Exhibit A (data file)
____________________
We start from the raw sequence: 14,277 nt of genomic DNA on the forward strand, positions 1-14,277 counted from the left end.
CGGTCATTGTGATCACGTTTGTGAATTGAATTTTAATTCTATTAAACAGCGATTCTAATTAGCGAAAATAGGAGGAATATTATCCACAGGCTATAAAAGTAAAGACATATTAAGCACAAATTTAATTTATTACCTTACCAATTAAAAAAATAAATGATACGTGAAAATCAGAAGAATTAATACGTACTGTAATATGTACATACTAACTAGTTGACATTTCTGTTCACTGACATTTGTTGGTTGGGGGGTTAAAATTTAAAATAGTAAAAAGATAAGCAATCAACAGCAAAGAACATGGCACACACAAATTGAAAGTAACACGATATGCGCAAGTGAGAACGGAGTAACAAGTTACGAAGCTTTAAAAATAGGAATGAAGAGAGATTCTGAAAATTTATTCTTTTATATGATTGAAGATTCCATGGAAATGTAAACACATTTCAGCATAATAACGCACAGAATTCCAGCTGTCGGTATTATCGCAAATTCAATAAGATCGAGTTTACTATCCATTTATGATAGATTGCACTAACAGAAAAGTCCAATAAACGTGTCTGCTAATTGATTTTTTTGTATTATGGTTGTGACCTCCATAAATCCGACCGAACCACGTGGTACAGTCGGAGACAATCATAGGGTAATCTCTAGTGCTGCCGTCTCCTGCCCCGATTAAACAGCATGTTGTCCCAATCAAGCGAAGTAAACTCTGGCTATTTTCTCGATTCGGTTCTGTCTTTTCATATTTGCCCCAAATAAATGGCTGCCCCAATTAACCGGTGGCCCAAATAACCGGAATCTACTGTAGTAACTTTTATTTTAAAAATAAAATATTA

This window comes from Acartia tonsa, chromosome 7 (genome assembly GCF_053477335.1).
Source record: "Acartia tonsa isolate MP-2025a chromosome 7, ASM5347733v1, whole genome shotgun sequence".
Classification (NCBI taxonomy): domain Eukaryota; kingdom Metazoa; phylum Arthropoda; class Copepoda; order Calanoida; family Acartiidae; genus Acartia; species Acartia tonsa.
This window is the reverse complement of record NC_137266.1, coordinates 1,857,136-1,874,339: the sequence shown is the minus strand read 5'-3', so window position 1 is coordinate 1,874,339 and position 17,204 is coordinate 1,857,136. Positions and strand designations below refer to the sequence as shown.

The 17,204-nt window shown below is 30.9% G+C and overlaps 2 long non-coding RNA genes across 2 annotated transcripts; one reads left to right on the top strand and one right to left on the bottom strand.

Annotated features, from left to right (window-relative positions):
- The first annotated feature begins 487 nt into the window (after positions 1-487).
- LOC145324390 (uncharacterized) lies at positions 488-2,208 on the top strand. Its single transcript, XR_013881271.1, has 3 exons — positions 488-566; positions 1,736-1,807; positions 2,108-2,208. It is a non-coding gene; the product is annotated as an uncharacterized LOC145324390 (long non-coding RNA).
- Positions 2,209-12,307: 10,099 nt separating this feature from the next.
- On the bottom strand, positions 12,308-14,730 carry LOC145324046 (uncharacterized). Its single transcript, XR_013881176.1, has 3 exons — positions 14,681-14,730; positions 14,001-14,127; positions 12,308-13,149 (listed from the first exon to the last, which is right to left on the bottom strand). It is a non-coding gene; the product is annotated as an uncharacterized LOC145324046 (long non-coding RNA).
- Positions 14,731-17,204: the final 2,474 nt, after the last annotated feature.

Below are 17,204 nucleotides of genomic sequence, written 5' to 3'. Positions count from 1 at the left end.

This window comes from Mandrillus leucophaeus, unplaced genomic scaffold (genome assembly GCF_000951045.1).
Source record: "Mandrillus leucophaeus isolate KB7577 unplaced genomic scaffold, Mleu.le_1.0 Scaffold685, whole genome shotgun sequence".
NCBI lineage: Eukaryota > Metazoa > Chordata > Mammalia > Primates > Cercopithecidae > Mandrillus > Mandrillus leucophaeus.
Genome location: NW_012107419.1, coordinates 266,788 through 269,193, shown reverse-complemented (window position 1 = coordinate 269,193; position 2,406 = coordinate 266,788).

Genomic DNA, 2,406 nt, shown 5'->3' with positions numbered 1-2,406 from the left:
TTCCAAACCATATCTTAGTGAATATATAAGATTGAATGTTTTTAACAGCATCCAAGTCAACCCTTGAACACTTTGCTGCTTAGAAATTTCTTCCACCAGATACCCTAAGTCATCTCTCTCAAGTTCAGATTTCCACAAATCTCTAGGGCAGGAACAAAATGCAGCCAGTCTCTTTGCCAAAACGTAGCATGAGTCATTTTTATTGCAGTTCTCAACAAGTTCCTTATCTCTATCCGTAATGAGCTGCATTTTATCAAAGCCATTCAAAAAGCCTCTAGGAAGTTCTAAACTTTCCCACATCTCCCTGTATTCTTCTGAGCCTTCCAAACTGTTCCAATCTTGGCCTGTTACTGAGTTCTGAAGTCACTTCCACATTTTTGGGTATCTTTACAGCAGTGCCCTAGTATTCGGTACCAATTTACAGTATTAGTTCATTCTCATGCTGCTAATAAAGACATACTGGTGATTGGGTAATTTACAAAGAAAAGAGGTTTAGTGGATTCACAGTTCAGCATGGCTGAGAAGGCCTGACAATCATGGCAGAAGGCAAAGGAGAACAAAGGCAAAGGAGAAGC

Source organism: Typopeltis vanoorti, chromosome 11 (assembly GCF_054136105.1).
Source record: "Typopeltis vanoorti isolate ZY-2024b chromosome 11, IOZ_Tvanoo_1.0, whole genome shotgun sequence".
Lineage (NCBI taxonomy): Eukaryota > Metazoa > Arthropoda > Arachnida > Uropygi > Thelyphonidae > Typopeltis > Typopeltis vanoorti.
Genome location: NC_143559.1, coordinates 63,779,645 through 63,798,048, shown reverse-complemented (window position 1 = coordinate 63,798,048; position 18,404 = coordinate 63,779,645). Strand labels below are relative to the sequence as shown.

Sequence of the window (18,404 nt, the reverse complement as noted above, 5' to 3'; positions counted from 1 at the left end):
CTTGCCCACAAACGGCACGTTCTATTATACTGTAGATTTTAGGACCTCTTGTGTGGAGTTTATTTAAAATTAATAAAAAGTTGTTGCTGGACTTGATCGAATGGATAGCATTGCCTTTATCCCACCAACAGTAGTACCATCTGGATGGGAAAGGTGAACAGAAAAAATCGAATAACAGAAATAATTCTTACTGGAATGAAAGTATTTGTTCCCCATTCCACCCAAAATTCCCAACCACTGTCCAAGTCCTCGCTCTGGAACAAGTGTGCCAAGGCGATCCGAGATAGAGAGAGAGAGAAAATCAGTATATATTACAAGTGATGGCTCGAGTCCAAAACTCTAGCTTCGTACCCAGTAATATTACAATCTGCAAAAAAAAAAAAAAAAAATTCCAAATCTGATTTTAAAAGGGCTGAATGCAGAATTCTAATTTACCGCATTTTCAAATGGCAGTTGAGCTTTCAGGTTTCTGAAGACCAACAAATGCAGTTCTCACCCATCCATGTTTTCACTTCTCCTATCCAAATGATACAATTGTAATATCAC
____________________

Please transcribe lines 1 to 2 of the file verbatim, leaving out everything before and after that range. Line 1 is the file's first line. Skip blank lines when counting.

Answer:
We start from the raw sequence: 14,277 nt of genomic DNA on the forward strand, positions 1-14,277 counted from the left end.
CGGTCATTGTGATCACGTTTGTGAATTGAATTTTAATTCTATTAAACAGCGATTCTAATTAGCGAAAATAGGAGGAATATTATCCACAGGCTATAAAAGTAAAGACATATTAAGCACAAATTTAATTTATTACCTTACCAATTAAAAAAATAAATGATACGTGAAAATCAGAAGAATTAATACGTACTGTAATATGTACATACTAACTAGTTGACATTTCTGTTCACTGACATTTGTTGGTTGGGGGGTTAAAATTTAAAATAGTAAAAAGATAAGCAATCAACAGCAAAGAACATGGCACACACAAATTGAAAGTAACACGATATGCGCAAGTGAGAACGGAGTAACAAGTTACGAAGCTTTAAAAATAGGAATGAAGAGAGATTCTGAAAATTTATTCTTTTATATGATTGAAGATTCCATGGAAATGTAAACACATTTCAGCATAATAACGCACAGAATTCCAGCTGTCGGTATTATCGCAAATTCAATAAGATCGAGTTTACTATCCATTTATGATAGATTGCACTAACAGAAAAGTCCAATAAACGTGTCTGCTAATTGATTTTTTTGTATTATGGTTGTGACCTCCATAAATCCGACCGAACCACGTGGTACAGTCGGAGACAATCATAGGGTAATCTCTAGTGCTGCCGTCTCCTGCCCCGATTAAACAGCATGTTGTCCCAATCAAGCGAAGTAAACTCTGGCTATTTTCTCGATTCGGTTCTGTCTTTTCATATTTGCCCCAAATAAATGGCTGCCCCAATTAACCGGTGGCCCAAATAACCGGAATCTACTGTAGTAACTTTTATTTTAAAAATAAAATATTA